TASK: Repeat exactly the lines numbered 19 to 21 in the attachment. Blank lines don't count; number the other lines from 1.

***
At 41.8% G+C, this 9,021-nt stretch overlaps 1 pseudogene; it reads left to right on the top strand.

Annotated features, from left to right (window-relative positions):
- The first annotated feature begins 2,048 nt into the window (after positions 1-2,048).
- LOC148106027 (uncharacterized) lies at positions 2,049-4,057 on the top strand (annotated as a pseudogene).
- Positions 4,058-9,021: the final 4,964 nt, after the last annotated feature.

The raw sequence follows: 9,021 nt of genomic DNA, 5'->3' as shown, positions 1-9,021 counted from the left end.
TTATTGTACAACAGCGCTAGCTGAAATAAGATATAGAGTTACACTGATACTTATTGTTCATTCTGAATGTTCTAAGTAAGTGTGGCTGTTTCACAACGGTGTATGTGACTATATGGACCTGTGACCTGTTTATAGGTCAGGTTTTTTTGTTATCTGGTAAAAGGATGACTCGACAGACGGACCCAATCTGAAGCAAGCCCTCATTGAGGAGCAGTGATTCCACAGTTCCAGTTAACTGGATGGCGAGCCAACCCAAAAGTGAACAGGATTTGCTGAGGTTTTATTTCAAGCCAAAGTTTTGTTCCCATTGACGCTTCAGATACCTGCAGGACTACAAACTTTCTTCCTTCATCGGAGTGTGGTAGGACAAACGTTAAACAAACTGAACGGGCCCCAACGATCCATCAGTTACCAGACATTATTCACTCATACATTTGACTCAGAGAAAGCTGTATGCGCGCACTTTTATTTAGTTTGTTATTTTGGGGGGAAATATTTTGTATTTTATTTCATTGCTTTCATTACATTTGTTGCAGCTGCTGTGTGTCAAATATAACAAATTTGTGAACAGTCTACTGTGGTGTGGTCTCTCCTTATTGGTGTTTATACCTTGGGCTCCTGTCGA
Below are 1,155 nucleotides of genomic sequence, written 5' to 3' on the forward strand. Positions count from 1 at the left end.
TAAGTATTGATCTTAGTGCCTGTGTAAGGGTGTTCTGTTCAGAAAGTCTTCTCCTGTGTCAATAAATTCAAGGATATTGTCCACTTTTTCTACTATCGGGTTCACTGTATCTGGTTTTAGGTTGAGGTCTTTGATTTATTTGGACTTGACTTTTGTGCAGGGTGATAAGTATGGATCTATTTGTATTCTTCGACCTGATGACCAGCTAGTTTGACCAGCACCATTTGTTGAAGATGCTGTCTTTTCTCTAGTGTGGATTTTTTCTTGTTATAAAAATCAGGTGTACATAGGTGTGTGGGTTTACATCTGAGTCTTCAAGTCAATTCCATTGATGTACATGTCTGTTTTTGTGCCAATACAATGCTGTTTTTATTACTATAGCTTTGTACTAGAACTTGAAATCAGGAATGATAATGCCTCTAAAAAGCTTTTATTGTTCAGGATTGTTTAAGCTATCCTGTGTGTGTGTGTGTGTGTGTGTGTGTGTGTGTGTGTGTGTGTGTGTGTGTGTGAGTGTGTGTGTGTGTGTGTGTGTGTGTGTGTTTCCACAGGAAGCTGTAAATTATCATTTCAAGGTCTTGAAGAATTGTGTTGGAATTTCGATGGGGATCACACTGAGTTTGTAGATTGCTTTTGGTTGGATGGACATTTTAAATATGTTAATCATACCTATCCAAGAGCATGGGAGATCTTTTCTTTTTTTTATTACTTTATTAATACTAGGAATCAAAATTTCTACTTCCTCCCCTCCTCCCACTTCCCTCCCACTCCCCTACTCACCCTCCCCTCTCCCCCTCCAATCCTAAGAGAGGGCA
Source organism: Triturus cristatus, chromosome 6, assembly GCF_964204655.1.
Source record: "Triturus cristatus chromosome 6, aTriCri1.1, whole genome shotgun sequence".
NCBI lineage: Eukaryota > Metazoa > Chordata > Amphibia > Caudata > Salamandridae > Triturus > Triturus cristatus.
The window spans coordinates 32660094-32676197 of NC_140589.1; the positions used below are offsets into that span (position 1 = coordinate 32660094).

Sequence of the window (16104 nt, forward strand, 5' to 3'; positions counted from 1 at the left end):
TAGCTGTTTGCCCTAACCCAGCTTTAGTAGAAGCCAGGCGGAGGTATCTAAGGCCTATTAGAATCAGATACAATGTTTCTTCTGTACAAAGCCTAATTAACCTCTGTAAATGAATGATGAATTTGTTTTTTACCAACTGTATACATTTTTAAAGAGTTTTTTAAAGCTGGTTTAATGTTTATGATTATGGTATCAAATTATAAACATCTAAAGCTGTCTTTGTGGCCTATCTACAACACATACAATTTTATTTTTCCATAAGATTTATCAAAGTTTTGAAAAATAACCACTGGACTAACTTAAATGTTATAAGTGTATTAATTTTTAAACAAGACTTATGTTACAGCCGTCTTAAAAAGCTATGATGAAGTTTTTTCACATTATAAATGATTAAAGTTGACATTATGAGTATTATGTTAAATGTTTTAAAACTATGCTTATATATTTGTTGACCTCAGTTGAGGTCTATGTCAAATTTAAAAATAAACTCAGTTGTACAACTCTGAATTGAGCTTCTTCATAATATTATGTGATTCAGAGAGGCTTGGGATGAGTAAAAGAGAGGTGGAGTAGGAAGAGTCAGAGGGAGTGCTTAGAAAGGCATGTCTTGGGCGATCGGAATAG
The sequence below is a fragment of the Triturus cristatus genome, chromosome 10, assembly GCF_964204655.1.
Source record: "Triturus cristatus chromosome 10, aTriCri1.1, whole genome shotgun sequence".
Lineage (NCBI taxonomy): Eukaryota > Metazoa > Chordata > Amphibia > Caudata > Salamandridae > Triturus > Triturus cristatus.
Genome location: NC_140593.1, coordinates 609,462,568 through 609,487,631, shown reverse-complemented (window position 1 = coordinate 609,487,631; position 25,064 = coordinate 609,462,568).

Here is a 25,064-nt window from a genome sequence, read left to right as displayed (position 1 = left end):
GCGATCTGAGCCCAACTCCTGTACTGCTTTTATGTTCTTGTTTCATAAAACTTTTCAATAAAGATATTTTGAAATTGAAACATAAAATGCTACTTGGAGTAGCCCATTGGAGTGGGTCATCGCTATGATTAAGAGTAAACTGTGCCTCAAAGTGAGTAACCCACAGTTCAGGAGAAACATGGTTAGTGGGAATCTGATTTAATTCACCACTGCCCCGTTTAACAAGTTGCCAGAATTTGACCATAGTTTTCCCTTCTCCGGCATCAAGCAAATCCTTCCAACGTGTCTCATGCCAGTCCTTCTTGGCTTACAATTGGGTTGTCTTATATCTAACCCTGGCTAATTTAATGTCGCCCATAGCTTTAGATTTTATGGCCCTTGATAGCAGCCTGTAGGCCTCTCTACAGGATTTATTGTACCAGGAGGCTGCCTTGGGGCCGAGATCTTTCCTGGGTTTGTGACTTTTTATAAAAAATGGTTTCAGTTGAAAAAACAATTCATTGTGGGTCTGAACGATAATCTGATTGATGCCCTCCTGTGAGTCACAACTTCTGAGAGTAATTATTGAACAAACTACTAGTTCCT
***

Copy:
Genome location: NC_140593.1, coordinates 609,462,568 through 609,487,631, shown reverse-complemented (window position 1 = coordinate 609,487,631; position 25,064 = coordinate 609,462,568).

Here is a 25,064-nt window from a genome sequence, read left to right as displayed (position 1 = left end):
GCGATCTGAGCCCAACTCCTGTACTGCTTTTATGTTCTTGTTTCATAAAACTTTTCAATAAAGATATTTTGAAATTGAAACATAAAATGCTACTTGGAGTAGCCCATTGGAGTGGGTCATCGCTATGATTAAGAGTAAACTGTGCCTCAAAGTGAGTAACCCACAGTTCAGGAGAAACATGGTTAGTGGGAATCTGATTTAATTCACCACTGCCCCGTTTAACAAGTTGCCAGAATTTGACCATAGTTTTCCCTTCTCCGGCATCAAGCAAATCCTTCCAACGTGTCTCATGCCAGTCCTTCTTGGCTTACAATTGGGTTGTCTTATATCTAACCCTGGCTAATTTAATGTCGCCCATAGCTTTAGATTTTATGGCCCTTGATAGCAGCCTGTAGGCCTCTCTACAGGATTTATTGTACCAGGAGGCTGCCTTGGGGCCGAGATCTTTCCTGGGTTTGTGACTTTTTATAAAAAATGGTTTCAGTTGAAAAAACAATTCATTGTGGGTCTGAACGATAATCTGATTGATGCCCTCCTGTGAGTCACAACTTCTGAGAGTAATTATTGAACAAACTACTAGTTCCT